I turned right on Hill St. The sharp snap of party poppers crackled in the air—a novelty gag gift for most, but a pastime among the children who come here every year for the parades. I listened for the fleeting conversations of passerby, buoyant phrases in Cantonese, Mandarin, Vietnamese, Khmer, Hmong, Toisanese, Spanish, and English. Jasmine’s floral notes permeated the streets. Dodger blue colored every other shirt. To my left stood a food hall-turned-hipster haven, its new cachet a blatant attraction to me and my demographic. A long line of patrons snaked through the pagoda-style building, waiting in the hopes of procuring a single on-trend chicken sandwich. Further up, I could see the gated lot of an abandoned restaurant, its mascot, a turtle in a top hat, still emblazoned on the entrance sign. Parked in front: a Bird scooter. That corner always smelled like weed.

Heading south on Alpine and turning left on Broadway, I passed a squatting vendor hawking produce on a sidewalk. On a piece of cardboard, Asian eggplant, green beans, bundles of scallion flashed in the sun like jewels. Up ahead, crowding the streets, a long stretch of gift shops selling sunglasses, wallets, keychains, flip-flops, fans, pinwheels, sparklers, lucky cats, hongbao, jade, houseplants, gingham aprons, polyester qipaos, and rice paddy hats, which out-of-state tourists don so blithely, I almost forgive them. I purchased my own lucky rubber plant, a small fellow rooted in a spherical pot, in one of these knick-knack stores. It’s grown three whole inches since.

On Broadway, the 128-year-old Chinese Consolidated Benevolent Association harbors in its tall and clandestine halls, among other storied histories, the disputes of the tong. It is only a block away from Central Plaza, the heart of Chinatown, where elders congregate in the mornings, where skaters, scene kids, and hypebeasts gather in the evenings, where Tyrus Wong’s Chinese Celestial Dragon mural hangs, shock of electric-blue swirling across the surface. I walked past Central Plaza, walked past Phoenix Bakery and an advertisement for its famous strawberry whip cream cake full of dairy, frequently ogled, never consumed. Further up, the lit-up red neon of the Royal Pagoda Motel glowed in the dusk, and out front, the black-and-white marquee signage touted its trivia: LA LA LAND WAS FILMED HERE.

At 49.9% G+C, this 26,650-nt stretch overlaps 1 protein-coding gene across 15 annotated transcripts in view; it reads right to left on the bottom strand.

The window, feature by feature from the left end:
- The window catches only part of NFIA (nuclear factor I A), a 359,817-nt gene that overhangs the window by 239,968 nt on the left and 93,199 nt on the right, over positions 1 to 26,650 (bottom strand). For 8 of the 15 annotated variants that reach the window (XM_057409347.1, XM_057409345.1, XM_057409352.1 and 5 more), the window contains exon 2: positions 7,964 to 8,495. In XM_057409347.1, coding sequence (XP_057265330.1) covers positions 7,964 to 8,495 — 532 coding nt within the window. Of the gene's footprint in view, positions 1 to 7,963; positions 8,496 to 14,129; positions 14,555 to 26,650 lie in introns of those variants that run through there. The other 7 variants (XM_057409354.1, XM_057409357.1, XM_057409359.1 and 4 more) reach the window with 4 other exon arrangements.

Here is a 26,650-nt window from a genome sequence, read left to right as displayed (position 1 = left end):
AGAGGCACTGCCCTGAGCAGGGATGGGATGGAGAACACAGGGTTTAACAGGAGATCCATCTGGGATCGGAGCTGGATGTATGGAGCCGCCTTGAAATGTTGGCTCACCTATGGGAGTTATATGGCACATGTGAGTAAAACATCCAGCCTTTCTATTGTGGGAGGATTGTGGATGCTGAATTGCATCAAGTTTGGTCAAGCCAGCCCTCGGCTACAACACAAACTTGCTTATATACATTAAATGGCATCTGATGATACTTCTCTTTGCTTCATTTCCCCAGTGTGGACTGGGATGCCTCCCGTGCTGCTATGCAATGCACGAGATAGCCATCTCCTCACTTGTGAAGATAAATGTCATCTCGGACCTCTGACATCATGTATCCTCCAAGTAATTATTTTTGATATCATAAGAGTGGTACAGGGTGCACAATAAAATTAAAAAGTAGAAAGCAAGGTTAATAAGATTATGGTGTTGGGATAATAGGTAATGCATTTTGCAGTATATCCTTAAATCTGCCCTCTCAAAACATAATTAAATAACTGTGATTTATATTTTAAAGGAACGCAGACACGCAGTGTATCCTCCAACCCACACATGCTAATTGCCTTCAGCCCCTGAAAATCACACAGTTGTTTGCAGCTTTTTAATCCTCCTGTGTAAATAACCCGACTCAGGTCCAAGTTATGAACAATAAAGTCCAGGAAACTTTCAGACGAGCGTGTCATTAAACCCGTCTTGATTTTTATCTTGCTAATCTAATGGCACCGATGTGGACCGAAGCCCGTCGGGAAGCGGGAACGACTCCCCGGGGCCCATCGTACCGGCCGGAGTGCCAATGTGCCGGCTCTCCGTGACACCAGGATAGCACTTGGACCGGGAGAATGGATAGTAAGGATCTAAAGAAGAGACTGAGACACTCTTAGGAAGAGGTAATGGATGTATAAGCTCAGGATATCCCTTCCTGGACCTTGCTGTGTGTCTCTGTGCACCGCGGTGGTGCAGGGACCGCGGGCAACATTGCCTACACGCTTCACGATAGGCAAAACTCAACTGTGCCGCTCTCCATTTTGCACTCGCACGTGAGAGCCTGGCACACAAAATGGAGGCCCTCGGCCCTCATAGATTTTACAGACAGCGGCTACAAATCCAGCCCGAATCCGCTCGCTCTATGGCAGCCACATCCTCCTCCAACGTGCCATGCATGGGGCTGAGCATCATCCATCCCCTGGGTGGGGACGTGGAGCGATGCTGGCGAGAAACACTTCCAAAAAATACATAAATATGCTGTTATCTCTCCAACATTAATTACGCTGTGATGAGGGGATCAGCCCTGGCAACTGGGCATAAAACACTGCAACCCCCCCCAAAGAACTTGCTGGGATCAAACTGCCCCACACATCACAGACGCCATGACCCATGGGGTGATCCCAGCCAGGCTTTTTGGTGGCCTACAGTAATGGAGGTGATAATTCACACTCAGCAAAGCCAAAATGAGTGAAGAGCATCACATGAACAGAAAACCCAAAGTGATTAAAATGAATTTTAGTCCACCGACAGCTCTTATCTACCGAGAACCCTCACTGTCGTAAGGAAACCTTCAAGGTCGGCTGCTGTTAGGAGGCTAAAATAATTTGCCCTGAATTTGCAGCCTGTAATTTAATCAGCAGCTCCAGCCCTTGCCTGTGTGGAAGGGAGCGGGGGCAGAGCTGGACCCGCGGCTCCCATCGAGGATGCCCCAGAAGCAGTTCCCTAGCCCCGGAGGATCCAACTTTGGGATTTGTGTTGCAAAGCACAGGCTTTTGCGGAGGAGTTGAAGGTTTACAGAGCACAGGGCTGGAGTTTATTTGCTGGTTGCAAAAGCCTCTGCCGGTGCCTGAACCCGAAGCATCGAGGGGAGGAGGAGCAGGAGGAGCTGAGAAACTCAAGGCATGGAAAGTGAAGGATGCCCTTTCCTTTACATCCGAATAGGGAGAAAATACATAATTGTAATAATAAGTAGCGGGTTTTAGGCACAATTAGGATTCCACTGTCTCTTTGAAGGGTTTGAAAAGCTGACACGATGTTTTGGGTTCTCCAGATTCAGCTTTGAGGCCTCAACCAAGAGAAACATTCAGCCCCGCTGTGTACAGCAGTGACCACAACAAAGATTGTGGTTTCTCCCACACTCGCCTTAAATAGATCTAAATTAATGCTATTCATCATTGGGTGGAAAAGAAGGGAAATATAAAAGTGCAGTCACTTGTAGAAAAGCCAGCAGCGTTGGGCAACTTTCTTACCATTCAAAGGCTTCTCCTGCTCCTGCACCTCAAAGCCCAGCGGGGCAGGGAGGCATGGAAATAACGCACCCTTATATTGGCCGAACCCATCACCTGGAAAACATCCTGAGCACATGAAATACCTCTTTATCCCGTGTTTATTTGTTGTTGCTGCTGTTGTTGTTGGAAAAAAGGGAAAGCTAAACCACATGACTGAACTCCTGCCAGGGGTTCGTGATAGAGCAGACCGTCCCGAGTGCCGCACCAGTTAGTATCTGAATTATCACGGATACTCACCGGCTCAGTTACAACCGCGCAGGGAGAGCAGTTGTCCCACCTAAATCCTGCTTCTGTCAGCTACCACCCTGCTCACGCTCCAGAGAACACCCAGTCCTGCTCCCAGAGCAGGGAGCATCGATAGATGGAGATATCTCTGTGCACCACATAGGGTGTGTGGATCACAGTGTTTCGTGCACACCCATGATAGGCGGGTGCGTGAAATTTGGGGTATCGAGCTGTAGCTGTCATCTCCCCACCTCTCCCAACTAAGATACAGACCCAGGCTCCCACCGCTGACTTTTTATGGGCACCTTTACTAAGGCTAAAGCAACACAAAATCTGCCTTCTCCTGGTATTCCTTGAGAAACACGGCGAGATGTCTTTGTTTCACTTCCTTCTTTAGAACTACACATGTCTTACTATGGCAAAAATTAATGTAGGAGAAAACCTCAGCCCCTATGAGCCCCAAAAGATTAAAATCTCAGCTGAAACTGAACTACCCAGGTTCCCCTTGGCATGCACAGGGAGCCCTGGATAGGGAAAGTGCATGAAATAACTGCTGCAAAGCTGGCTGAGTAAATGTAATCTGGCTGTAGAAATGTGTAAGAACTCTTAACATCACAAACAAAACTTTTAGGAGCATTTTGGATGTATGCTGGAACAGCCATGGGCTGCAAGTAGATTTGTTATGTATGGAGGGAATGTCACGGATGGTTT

There is a difference between reinvention as a means to survive and reinvention as a means to forget. A truly subversive reinvention must acknowledge an origin story. It implicitly contains both past and present. These ghosts belong to me now too. Not simply because they look like me, nor because we share the same culture or language or country of origin. They are mine because they are California’s—loss is as American as the movies.

Like the aperture of a camera, the pupil dilates and constricts in response to photons of light entering the eye. Light hits lens, bends into the retina. Rods and cones buzz with electricity, send signals to the optic nerve. They tell the brain, “You are here. And so am I.”

“Your eyes look fantastic,” beamed Dr. Louie, “but remember to put in your drops. And try not to stare at the screen for too long.”

In 1987, construction workers building the Metro Rail discovered remnants of Old Chinatown, along with over a thousand artifacts, entombed below Union Station. Archaeologists excavated what they found—kitchenware, art, ceramics, jewelry, toiletries—and donated a portion to the Chinese American Museum. On the first floor of the building, tucked away in the corner, laid shards of pottery strewn across a bed of rocks. I squinted past the barrier of the glass display case and observed the broken bits, some hand-painted, some floral-patterned, some a stony gray-blue. I closed my eyes and envisioned what the pieces might look like whole.

Sophie He is a writer from Los Angeles. Her work has been published or is forthcoming in DIAGRAM, Catapult, Lucky Peach, Cosmonauts Avenue, and elsewhere. A former copywriter, she received her MFA in creative nonfiction from Washington University in St. Louis, where she currently teaches as a Junior Fellow.